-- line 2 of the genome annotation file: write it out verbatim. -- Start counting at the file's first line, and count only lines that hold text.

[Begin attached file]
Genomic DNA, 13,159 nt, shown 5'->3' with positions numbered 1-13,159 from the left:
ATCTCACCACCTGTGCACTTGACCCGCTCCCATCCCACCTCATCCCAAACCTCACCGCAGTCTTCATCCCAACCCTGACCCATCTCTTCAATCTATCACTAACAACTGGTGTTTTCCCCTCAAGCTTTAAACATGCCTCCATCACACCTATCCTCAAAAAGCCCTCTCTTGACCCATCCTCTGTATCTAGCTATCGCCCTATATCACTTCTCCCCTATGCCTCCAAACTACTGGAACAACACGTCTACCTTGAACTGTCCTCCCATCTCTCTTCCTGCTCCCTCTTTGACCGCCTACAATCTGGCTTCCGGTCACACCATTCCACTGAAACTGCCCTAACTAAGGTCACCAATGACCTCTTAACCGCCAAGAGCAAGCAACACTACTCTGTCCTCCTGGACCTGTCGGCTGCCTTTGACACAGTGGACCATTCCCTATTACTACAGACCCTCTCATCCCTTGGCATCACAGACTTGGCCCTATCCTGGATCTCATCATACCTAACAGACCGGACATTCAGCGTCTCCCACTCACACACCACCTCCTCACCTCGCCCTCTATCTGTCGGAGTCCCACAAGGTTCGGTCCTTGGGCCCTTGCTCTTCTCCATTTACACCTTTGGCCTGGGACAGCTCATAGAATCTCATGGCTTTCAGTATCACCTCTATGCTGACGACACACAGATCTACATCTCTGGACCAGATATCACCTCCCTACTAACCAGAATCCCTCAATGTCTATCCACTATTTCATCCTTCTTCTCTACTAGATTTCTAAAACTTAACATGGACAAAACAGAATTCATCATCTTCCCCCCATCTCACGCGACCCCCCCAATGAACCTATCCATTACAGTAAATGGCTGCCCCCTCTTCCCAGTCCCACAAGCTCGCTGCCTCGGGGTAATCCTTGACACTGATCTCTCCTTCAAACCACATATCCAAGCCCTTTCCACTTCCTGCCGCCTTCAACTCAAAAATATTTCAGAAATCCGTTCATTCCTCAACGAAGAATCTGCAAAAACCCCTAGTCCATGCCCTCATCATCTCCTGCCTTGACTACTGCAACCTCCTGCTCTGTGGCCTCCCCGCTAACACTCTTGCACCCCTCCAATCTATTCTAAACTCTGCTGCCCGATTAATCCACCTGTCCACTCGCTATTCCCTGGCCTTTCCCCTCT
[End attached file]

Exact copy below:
ATCTCACCACCTGTGCACTTGACCCGCTCCCATCCCACCTCATCCCAAACCTCACCGCAGTCTTCATCCCAACCCTGACCCATCTCTTCAATCTATCACTAACAACTGGTGTTTTCCCCTCAAGCTTTAAACATGCCTCCATCACACCTATCCTCAAAAAGCCCTCTCTTGACCCATCCTCTGTATCTAGCTATCGCCCTATATCACTTCTCCCCTATGCCTCCAAACTACTGGAACAACACGTCTACCTTGAACTGTCCTCCCATCTCTCTTCCTGCTCCCTCTTTGACCGCCTACAATCTGGCTTCCGGTCACACCATTCCACTGAAACTGCCCTAACTAAGGTCACCAATGACCTCTTAACCGCCAAGAGCAAGCAACACTACTCTGTCCTCCTGGACCTGTCGGCTGCCTTTGACACAGTGGACCATTCCCTATTACTACAGACCCTCTCATCCCTTGGCATCACAGACTTGGCCCTATCCTGGATCTCATCATACCTAACAGACCGGACATTCAGCGTCTCCCACTCACACACCACCTCCTCACCTCGCCCTCTATCTGTCGGAGTCCCACAAGGTTCGGTCCTTGGGCCCTTGCTCTTCTCCATTTACACCTTTGGCCTGGGACAGCTCATAGAATCTCATGGCTTTCAGTATCACCTCTATGCTGACGACACACAGATCTACATCTCTGGACCAGATATCACCTCCCTACTAACCAGAATCCCTCAATGTCTATCCACTATTTCATCCTTCTTCTCTACTAGATTTCTAAAACTTAACATGGACAAAACAGAATTCATCATCTTCCCCCCATCTCACGCGACCCCCCCAATGAACCTATCCATTACAGTAAATGGCTGCCCCCTCTTCCCAGTCCCACAAGCTCGCTGCCTCGGGGTAATCCTTGACACTGATCTCTCCTTCAAACCACATATCCAAGCCCTTTCCACTTCCTGCCGCCTTCAACTCAAAAATATTTCAGAAATCCGTTCATTCCTCAACGAAGAATCTGCAAAAACCCCTAGTCCATGCCCTCATCATCTCCTGCCTTGACTACTGCAACCTCCTGCTCTGTGGCCTCCCCGCTAACACTCTTGCACCCCTCCAATCTATTCTAAACTCTGCTGCCCGATTAATCCACCTGTCCACTCGCTATTCCCTGGCCTTTCCCCTCT